Some of the most timeless stories in western literature are about the heroes of ancient Greece.
For millennia people have been inspired by Perseus, Jason and the Argonauts, Theseus, Achilles and Odysseus. Many an ancient king and warrior has tried to emulate the actions and personae of these heroes, and even claimed descent from them.
Far and away, the greatest hero of all was Herakles.
There are so many stories related to Herakles (‘Hercules’ of you were Roman) in mythology that it’s impossible to cover all of them in a simple blog post. A book would be required for that.
So, this post is going to be the first in a two-part series on the hero. There are countless triumphant deeds associated with Herakles, but for our purposes here, I’m going to cover the most famous of all – The Twelve Labours.
The Twelve Labours of Herakles have been the subject of art, sculpture and song for ages. Their portrayal decorated the ancient world from the images on vases to the metopes on the Temple of Zeus at Olympia. In our modern age, we’ve seen him in comics, television shows, and movies.
Aerial view Tiryns
But who was Herakles? Where did he come from?
Herakles was born in the city of Thebes. He was the son of Zeus who begat him on Alcmene, a granddaughter of Perseus and Andromeda. Zeus came to her in the guise of her mortal husband, Amphitryon, and so Herakles was born.
From the beginning, Herakles showed that he was not a ‘normal’ person. Out of jealousy, Hera, Queen of the Gods and wife of Zeus, sent two snakes to kill the baby Herakles in his cot. Herakles strangled the snakes with his bare baby hands.
When he was 18 years of age, Herakles began to really make a name for himself by slaying a lion on the slopes of Mount Cithaeron after hunting it for fifty days. During that time, he stayed with the king of Thespiae who was so impressed with the youth that he had him beget children on all fifty of his daughters.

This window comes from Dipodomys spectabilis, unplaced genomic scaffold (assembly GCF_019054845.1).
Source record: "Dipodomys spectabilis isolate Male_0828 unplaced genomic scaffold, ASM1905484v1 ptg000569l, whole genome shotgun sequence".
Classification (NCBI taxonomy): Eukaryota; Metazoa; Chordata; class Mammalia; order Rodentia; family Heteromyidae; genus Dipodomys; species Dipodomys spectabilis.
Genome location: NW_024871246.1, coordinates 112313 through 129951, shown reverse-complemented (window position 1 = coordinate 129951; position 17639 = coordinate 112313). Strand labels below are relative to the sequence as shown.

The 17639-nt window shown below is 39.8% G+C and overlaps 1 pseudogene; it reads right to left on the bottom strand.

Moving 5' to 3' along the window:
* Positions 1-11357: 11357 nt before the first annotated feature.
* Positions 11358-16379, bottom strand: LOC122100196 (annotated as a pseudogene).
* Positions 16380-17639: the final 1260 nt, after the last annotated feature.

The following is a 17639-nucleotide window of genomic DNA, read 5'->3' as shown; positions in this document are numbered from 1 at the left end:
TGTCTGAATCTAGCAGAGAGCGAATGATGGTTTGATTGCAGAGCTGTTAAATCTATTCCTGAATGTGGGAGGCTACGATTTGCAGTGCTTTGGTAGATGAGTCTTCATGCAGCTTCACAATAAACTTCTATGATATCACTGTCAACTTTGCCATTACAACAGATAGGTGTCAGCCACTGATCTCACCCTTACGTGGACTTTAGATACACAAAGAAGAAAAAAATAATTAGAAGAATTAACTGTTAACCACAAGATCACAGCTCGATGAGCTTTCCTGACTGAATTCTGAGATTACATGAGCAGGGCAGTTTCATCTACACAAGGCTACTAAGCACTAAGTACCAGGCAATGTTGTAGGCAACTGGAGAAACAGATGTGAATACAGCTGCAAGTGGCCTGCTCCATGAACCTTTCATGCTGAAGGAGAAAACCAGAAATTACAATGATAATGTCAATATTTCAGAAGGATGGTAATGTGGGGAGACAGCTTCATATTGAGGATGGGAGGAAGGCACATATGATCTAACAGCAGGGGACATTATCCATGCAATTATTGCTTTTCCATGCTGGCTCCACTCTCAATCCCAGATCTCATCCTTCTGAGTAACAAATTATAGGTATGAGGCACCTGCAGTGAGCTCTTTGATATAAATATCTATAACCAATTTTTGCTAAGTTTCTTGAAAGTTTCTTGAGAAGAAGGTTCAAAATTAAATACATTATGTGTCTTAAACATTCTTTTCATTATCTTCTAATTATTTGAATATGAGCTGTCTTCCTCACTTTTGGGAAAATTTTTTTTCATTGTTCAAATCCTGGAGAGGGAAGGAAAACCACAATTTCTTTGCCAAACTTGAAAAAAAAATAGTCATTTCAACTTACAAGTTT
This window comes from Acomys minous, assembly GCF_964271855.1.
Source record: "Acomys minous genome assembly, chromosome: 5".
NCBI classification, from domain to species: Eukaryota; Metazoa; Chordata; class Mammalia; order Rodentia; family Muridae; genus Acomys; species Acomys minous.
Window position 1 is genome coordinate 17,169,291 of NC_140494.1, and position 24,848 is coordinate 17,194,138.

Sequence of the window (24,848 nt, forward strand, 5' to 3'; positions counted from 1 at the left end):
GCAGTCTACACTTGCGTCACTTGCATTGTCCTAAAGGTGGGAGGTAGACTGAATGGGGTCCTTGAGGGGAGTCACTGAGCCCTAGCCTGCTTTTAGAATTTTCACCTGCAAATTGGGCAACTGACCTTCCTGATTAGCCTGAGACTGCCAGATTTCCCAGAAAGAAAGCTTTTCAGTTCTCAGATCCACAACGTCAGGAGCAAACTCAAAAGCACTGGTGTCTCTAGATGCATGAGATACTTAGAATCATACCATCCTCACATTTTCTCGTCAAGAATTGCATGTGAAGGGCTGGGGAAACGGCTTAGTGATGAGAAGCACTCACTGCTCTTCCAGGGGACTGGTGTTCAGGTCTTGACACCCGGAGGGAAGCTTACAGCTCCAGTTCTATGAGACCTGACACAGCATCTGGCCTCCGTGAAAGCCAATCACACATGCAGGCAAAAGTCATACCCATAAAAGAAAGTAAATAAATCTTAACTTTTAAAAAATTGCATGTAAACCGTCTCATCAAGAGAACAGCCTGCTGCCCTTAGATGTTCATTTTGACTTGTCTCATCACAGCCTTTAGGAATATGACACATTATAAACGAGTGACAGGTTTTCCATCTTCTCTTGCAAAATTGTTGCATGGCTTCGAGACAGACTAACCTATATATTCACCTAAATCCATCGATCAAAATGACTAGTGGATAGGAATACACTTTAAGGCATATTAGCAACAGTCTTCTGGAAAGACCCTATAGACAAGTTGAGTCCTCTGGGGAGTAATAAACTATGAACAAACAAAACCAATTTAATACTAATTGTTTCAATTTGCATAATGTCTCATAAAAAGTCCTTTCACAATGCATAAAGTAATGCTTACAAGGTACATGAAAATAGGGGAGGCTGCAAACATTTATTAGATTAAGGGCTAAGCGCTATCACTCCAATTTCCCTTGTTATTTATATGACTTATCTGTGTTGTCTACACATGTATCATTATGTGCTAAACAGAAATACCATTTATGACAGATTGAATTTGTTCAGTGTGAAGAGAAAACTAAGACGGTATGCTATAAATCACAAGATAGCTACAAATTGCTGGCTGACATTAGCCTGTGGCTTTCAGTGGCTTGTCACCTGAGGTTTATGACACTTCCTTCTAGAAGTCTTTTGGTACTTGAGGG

Herakles was a man of extreme prowess, deeds, emotion and appetites.
King Creon of Thebes rewarded Herakles for helping him against his enemy, Erginus, king of the Minyans by giving him the hand of his daughter Megara, with whom the hero had several children.
This is where things sour for the young hero. After all, this is a Greek story, and tragedy is never far behind to bring even the mightiest of heroes back to Earth.
Temple of Apollo at Delphi
Hera stepped in to afflict Herakles with madness, causing him to kill his wife and children. When his sanity returned, he was overcome with grief and went to the Oracle at Delphi for advice.
The Oracle told him to go to Tyrins and serve its king, Eurystheus, for twelve years, as punishment for his brutal crime. He had to complete all tasks set for him by the king, and this is the origin of The Twelve Labours.
It’s curious that the name ‘Herakles’ means ‘Glory of Hera’, since she persecuted him so much throughout his life. Then again, perhaps as Hera is the root cause of his Labours, his triumphs reflect on her?
I – The Nemean Lion
This first labour is probably his most famous, and takes us to the ancient land of the Argolid peninsula. The lion that was terrorizing the hills about Nemea had skin that was impenetrable to weapons and so Herakles, when he faced it, choked it to death with his brute strength and then used the claws to skin it. It’s this skin, which he used as a hooded cloak, that the hero became known for in art. If you see someone with a lion’s head on their own, it’s likely Herakles, or someone trying to emulate him.
Region of Nemea
As a side note, Nemea was thereafter the site of the Nemean Games, one of the four sacred games of the ancient world, which also included the Isthmian Games, the Pythian Games, and the Olympic Games. You can read more about ancient Nemea by CLICKING HERE.
II – The Lernean Hydra